The Most Expensive Slice Of Royal Wedding Cake Auctioned Off

In one episode of "Seinfeld," the character of Elane accidentally eats a slice of cake from Edward VIII and Wallis Simpson's 1937 wedding that her boss bought at an auction for $29,000 (via Seinfeld Scripts). While the idea of a decades-old wedding cake fetching tens of thousands may seem like the stuff of fiction, there's actually a long history of royal wedding cakes selling for shockingly high prices.

According to Today, members of the royal household are sometimes given slices of wedding cake as souvenirs. From time to time, these cakes come up at auction, where buyers eager for a taste of history snatch them up. Pieces of cake from King Charles and Princess Diana's 1981 wedding have sold for thousands, and, as the Washington Post reported, the cake from Prince William and Kate Middleton's 2011 wedding sold for $7,500 in 2014. The buyer, the head of a Silicon Valley startup, planned to use it to promote his business.

Not all royal wedding cakes fetch such high prices: According to Today, a piece of cake from Charles and Diana's wedding recently sold for just £170 (or $190). Why was this one so cheap? Likely because, unlike many past cakes that have gone up for auction, it wasn't decorated with the royal coat of arms.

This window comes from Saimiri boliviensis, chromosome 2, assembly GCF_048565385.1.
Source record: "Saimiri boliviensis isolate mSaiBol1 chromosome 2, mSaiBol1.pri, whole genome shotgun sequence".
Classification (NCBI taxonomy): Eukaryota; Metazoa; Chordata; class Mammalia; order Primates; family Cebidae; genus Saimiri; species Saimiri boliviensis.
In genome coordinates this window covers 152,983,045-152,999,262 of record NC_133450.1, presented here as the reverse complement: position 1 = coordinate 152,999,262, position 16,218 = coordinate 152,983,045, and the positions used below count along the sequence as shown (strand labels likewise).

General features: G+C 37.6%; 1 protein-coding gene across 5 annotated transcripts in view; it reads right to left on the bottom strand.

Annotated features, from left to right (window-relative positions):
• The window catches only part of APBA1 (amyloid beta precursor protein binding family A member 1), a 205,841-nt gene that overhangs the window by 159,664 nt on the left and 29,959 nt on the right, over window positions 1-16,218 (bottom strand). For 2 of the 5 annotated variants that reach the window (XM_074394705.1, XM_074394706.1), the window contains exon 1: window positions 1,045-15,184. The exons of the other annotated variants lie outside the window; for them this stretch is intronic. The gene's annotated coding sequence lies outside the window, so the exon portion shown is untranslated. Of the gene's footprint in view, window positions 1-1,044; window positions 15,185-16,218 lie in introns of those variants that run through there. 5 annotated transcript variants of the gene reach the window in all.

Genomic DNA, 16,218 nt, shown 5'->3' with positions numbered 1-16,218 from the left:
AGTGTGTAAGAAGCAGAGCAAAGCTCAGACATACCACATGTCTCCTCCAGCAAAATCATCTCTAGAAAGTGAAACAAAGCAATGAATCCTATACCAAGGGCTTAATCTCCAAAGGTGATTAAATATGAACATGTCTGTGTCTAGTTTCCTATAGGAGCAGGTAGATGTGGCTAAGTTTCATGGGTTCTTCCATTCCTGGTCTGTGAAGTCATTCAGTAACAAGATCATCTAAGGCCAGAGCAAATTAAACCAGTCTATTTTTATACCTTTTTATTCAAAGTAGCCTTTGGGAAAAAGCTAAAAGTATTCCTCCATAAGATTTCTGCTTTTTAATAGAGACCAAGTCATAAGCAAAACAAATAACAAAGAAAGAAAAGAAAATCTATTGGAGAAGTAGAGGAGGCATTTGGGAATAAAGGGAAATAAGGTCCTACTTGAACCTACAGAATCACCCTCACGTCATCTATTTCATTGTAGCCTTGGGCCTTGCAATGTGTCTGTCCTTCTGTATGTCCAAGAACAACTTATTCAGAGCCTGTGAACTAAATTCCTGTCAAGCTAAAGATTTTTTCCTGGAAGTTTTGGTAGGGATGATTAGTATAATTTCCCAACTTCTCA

A slice of Edward VIII and Wallis Simpson's wedding cake has the highest selling price

As Los Angeles Times reported, a slice of cake from Edward VIII and Wallis Simpson's wedding sold for $29,900 in 1998. The price came as a surprise since the cake was initially valued between $500 and $1000. The buyer, entrepreneur Benjamin Yim, explained that he bought the cake for sentimental reasons. "It represents the epitome of a great romance — truly romantic and elegant," he said. "We intend to keep it. We're sure not going to eat it."

However, not all collectors share Yim's aversion to eating decades-old cake. Royal Central reports that, in 2021, Gerry Layton dropped £2,170 ($2,511) on a slice of Charles and Diana's wedding cake. After donating his piece to a charity auction, Layton spontaneously repurchased it — this time for £2,100 ($2,430). His reasoning? He hadn't found the courage to taste it and wanted to try it. While Layton's desire to taste the cake may be ill-advised, it might not do him much harm. According to Reader's Digest, royal wedding cakes have traditionally been made of fruitcake, which is extremely shelf stable.

As food safety researcher Ben Chapman told NC State, fruitcakes are resistant to bacteria because they're generally comprised of dried fruit and nuts. While the USDA advises against eating fruitcake that has lived more than a few months in the fridge, Chapman explains that it could potentially last much longer.